There seems to be a lot of confusion regarding “intent.” *Every* crime requires intent. The questin is, intent to do what? Where the criminal charge is for taking action — murder, rape, assault, that sort of thing — the intent is to do something the actor knows to be a crime. For a possession crime — high cap magazines, cocaine, etc. — the intent required is the intent to possess the thing that is forbidden. You don’t have to intend to commit a crime with it, or even to threaten (“brandishing”, I suppose).

If someone had slipped the magazine into Gregory’s briefcase without his knowledge and it came spilling out when he emptied its contents onto the table, he would not be guilty; he had no intent to possess. Then again, the DC prosecutors seem confused about even that situation; Army Spec. Mecklin was prosecuted for having bullets – no gun, no magazine – in his bag, which he had long forgotten were even there. IIRC their logic was that Mecklin intended to possess the bag today, and he had intended to put the bullets in the bag when he actually put them there, once upon a time, so they could daisy-chain that into intent to possess bullets today.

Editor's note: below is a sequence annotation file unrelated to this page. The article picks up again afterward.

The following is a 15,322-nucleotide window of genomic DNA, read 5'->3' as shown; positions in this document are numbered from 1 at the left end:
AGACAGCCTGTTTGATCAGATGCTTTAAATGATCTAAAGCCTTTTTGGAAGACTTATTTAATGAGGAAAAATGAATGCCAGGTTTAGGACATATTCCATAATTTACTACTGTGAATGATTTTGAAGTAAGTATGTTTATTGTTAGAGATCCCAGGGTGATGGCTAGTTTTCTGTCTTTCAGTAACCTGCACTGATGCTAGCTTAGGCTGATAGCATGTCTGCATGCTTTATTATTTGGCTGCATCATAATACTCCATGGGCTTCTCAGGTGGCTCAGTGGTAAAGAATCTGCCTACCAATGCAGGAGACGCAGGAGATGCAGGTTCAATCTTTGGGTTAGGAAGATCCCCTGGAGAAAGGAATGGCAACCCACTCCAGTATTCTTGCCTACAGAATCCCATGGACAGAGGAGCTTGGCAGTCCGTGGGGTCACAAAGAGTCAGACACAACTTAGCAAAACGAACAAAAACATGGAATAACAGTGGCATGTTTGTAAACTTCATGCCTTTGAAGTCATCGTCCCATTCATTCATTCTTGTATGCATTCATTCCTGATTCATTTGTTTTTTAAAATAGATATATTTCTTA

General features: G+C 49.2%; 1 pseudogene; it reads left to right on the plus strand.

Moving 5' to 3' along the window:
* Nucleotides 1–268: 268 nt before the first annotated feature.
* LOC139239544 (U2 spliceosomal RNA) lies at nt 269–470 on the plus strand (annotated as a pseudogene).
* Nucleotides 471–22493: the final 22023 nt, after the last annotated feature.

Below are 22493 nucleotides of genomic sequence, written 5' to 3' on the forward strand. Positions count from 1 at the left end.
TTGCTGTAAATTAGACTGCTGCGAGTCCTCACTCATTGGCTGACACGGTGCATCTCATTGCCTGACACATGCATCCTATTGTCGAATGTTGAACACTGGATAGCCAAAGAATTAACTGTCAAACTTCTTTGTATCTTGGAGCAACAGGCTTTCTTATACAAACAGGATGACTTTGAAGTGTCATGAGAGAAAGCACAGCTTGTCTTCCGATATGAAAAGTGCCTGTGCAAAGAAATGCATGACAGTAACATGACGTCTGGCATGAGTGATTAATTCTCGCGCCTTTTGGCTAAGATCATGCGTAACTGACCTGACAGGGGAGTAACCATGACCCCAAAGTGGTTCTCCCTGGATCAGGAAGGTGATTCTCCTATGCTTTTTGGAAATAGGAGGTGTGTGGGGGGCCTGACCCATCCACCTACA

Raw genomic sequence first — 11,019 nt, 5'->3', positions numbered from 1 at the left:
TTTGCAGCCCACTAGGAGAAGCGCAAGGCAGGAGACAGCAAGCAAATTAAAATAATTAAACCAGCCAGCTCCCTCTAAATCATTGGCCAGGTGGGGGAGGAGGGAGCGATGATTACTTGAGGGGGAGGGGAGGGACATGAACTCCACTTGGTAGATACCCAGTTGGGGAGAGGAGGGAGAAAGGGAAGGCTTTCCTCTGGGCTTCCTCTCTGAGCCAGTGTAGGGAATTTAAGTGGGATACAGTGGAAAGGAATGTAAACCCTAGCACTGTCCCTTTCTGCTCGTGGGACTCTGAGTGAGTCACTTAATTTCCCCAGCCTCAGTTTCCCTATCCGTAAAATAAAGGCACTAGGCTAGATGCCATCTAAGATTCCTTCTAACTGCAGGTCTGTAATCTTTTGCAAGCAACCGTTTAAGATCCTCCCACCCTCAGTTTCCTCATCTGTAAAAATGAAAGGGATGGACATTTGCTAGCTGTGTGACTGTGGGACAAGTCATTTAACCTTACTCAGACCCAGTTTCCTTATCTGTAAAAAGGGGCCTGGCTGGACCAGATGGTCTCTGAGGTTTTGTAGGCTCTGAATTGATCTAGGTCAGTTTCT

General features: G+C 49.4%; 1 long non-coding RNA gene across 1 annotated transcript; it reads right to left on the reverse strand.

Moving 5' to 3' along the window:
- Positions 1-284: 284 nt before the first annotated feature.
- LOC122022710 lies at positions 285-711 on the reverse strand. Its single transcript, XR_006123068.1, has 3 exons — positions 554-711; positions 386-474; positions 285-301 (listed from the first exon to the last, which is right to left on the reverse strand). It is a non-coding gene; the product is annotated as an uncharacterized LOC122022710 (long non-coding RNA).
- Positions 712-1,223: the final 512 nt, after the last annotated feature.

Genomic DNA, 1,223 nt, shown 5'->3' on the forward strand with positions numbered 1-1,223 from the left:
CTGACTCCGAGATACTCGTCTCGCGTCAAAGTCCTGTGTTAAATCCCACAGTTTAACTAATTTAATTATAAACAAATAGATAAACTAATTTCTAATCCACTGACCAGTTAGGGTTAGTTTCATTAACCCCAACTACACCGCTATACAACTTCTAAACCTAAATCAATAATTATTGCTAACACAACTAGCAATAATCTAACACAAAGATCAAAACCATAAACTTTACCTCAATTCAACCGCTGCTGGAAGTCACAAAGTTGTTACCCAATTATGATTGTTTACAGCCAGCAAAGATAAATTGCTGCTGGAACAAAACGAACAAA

In Gregory’s case, there’s no chance of that escape; he knew he had the magazine. Moreover, he knew about the law; he even called the DC police to ask about it. Supposedly they told him the magazine was illegal, but Gregory decided to show it anyway; but even if the DC police had said all was hunky dory, Gregory is still guilty. Ignorance of your *acts* is a defense to a criminal charge; ignorance of the law is not.

Zumkopf on January 9, 2013 at 8:17 PM

Ha.

(Just thought I’d try your snickering juvenile approach.)

verbaluce on January 9, 2013 at 2:11 PM

…failed!

KOOLAID2 on January 9, 2013 at 8:39 PM